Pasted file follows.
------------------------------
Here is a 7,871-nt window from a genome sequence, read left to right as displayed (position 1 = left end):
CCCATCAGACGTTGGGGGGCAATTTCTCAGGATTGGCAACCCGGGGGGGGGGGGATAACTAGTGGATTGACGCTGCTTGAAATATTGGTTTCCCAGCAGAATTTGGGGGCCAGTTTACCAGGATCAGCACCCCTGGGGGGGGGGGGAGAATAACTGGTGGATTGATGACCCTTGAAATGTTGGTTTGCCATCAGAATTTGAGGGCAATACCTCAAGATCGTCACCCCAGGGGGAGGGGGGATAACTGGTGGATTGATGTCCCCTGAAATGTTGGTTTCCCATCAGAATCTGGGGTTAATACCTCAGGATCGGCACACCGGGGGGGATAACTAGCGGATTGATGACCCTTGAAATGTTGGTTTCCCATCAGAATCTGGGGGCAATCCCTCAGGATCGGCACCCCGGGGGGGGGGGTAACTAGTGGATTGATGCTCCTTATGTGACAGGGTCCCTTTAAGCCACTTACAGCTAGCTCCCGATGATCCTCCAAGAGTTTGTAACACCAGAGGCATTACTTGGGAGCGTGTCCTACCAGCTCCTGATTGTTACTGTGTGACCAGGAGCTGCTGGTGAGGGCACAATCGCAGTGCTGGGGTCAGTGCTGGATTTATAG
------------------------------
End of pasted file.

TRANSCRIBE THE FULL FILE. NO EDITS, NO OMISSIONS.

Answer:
Here is a 7,871-nt window from a genome sequence, read left to right as displayed (position 1 = left end):
CCCATCAGACGTTGGGGGGCAATTTCTCAGGATTGGCAACCCGGGGGGGGGGGGATAACTAGTGGATTGACGCTGCTTGAAATATTGGTTTCCCAGCAGAATTTGGGGGCCAGTTTACCAGGATCAGCACCCCTGGGGGGGGGGGGAGAATAACTGGTGGATTGATGACCCTTGAAATGTTGGTTTGCCATCAGAATTTGAGGGCAATACCTCAAGATCGTCACCCCAGGGGGAGGGGGGATAACTGGTGGATTGATGTCCCCTGAAATGTTGGTTTCCCATCAGAATCTGGGGTTAATACCTCAGGATCGGCACACCGGGGGGGATAACTAGCGGATTGATGACCCTTGAAATGTTGGTTTCCCATCAGAATCTGGGGGCAATCCCTCAGGATCGGCACCCCGGGGGGGGGGGTAACTAGTGGATTGATGCTCCTTATGTGACAGGGTCCCTTTAAGCCACTTACAGCTAGCTCCCGATGATCCTCCAAGAGTTTGTAACACCAGAGGCATTACTTGGGAGCGTGTCCTACCAGCTCCTGATTGTTACTGTGTGACCAGGAGCTGCTGGTGAGGGCACAATCGCAGTGCTGGGGTCAGTGCTGGATTTATAG